Dying to Live
Hasan Alam, a Safar Center collaborator, trauma surgeon and director of trauma research at the Massachusetts General Hospital, has achieved similar results in multiple studies. Alam uses ice-cold fluid to induce suspended animation in exsanguinated animals, but unlike the Safar Center scientists, he works in the laboratory with human-size Yorkshire pigs. His latest findings, described in the April 2007 issue of the Journal of the American College of Surgeons, confirm that a temperature of 50°F preserves vital organs while surgeons repaired inflicted wounds to the colon, spleen and vascular system. Each surviving animal recovered without brain damage, future learning impairments or evidence of organ dysfunction.
Bolstered by success in animal models, Tisherman is preparing to test EPR in humans, with one of the most daring clinical trials ever attempted in trauma care. The idea is to rush victims of gunshot wounds and other penetrating injuries to participating trauma centers. If a patient’s heart stops after transfer to a trauma center, a medical team will employ the same method developed in animals, using a roller pump to circulate through the patient’s body as much as 30 liters of ice-cold saline saturated with dissolved oxygen and glucose. Time is of the essence, Tisherman emphasizes. His animal studies suggest cooling won’t save brain function if it’s delayed by more than eight minutes after cardiac arrest.
During the procedure, the fluid enters through a large catheter, usually inserted into the femoral artery that runs from groin to knee. But if the patient’s chest has already been opened by an emergency thoracotomy (in the field or after arrival in the ER), the catheter can be threaded into the aorta, which serves as an arterial pipeline from the heart to other vessels. (Thoracotomy is a standard procedure for locating and stopping internal bleeding from chest wounds.) The goal is for the cold saline, pumped at a rate of two to three liters per minute, to saturate the brain, heart and other organs, reducing core temperature to roughly 50°F.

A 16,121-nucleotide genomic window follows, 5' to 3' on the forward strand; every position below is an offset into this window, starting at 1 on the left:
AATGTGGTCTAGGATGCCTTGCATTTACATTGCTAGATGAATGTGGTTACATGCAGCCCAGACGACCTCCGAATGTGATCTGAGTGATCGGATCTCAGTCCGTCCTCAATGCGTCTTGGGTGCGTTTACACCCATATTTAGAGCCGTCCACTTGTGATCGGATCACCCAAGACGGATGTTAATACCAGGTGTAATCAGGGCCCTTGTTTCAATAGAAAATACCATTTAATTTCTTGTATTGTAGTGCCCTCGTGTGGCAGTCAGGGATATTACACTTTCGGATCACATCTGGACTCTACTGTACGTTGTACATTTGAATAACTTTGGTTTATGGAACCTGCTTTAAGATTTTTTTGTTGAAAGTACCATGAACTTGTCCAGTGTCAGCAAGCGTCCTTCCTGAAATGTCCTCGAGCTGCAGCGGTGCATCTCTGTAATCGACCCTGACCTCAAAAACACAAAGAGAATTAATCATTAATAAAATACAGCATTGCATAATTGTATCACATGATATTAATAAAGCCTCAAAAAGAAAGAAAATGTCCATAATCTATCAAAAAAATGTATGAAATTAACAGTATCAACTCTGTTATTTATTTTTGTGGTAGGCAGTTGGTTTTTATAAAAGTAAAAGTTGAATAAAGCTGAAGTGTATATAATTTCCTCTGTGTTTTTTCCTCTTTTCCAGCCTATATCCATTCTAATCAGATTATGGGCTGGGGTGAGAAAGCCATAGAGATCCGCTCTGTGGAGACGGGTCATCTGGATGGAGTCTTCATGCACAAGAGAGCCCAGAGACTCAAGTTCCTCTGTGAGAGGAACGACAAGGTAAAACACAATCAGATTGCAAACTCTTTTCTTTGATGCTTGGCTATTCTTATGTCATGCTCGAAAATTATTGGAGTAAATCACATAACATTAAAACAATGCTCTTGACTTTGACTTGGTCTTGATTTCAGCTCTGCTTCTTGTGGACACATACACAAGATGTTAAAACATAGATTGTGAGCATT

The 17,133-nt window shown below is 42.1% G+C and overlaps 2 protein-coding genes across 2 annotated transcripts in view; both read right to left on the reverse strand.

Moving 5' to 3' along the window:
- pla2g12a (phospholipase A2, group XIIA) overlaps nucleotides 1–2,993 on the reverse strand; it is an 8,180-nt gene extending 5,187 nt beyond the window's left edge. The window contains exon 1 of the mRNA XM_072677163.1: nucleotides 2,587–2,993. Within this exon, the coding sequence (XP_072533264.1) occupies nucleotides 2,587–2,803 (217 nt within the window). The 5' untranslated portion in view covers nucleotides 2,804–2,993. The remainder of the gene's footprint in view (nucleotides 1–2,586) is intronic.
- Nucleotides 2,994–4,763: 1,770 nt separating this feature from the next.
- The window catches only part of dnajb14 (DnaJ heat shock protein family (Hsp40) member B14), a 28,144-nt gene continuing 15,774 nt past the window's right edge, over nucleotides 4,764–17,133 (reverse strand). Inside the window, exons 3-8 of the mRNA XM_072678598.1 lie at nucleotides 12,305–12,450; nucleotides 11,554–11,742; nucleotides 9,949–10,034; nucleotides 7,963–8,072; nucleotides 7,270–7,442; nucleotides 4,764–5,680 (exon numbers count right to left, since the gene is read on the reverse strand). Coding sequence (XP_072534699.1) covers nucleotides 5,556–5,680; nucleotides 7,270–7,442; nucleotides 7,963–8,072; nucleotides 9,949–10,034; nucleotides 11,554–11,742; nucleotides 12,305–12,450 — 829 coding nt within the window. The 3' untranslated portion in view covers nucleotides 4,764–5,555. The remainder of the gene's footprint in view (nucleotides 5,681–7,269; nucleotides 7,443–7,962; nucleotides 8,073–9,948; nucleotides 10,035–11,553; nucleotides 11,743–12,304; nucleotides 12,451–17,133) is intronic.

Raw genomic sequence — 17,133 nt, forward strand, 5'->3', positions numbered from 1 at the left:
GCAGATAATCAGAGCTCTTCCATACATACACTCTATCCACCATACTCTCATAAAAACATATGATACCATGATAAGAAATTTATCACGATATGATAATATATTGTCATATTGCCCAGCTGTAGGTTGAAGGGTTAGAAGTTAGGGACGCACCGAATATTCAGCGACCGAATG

With the body fully cooled, its biochemical processes should pause, bringing metabolism to a virtual standstill and reducing the demand for oxygen by as much as 95%. In the operating room, wounds will be plugged and vessels repaired, and then cardiopulmonary bypass equipment will begin circulating blood through a heat exchanger, slowly raising the body temperature so that a heartbeat can be restored.
“I think this could be the beginning of something huge,” says Thomas Scalea, physician-in-chief at the R. Adams Cowley Shock Trauma Center in Baltimore, considered one of the best in the world. “It’s a fantastic leap in sophistication.”
Tisherman concedes the approach carries substantial risk. Hypothermia reduces clotting, which can be problematic when trying to save a patient who has already lost a great deal of blood. And cold raises the threat of infection because immune cells that protect the body from viruses and bacteria lose their effectiveness when body temperature drops. But the biggest worry is that the patient might suffer permanent brain damage.
The best way to avoid poor outcomes, Kochanek asserts, is to select the right patients—those who have been healthy and strong; haven’t had extensive brain trauma; are already at an appropriate trauma center; and can be prepped for EPR within the critical eight-minute window. It’s that last part that will be especially difficult. “The technical feasibility of doing this fast enough is our biggest stumbling block,” Kochanek says.
Tisherman hopes to launch the trial in five top trauma centers, in which EPR will be compared with the standard treatment for trauma victims who have lost a pulse: blood infusions, emergency thoracotomy and CPR. Surgeons will be trained to perform the new procedure, which involves some skills—using cardiopulmonary bypass equipment, for example—that may not figure in their clinical repertoire.
The trial faces additional challenges, including regulatory hurdles at the FDA and the Department of Defense, which is providing funding. Unlike ordinary clinical trials where patients can give informed consent, the trauma victims in this trial will be unconscious and near death, and there likely won’t be time to ask relatives to agree to the procedure. So researchers will have to secure in advance what’s known as an exception from informed consent, an authorizing statement from each community served by the trauma centers in the trial. Assuming most communities assent and federal agencies give the green light, a launch is expected later this year, Tisherman says.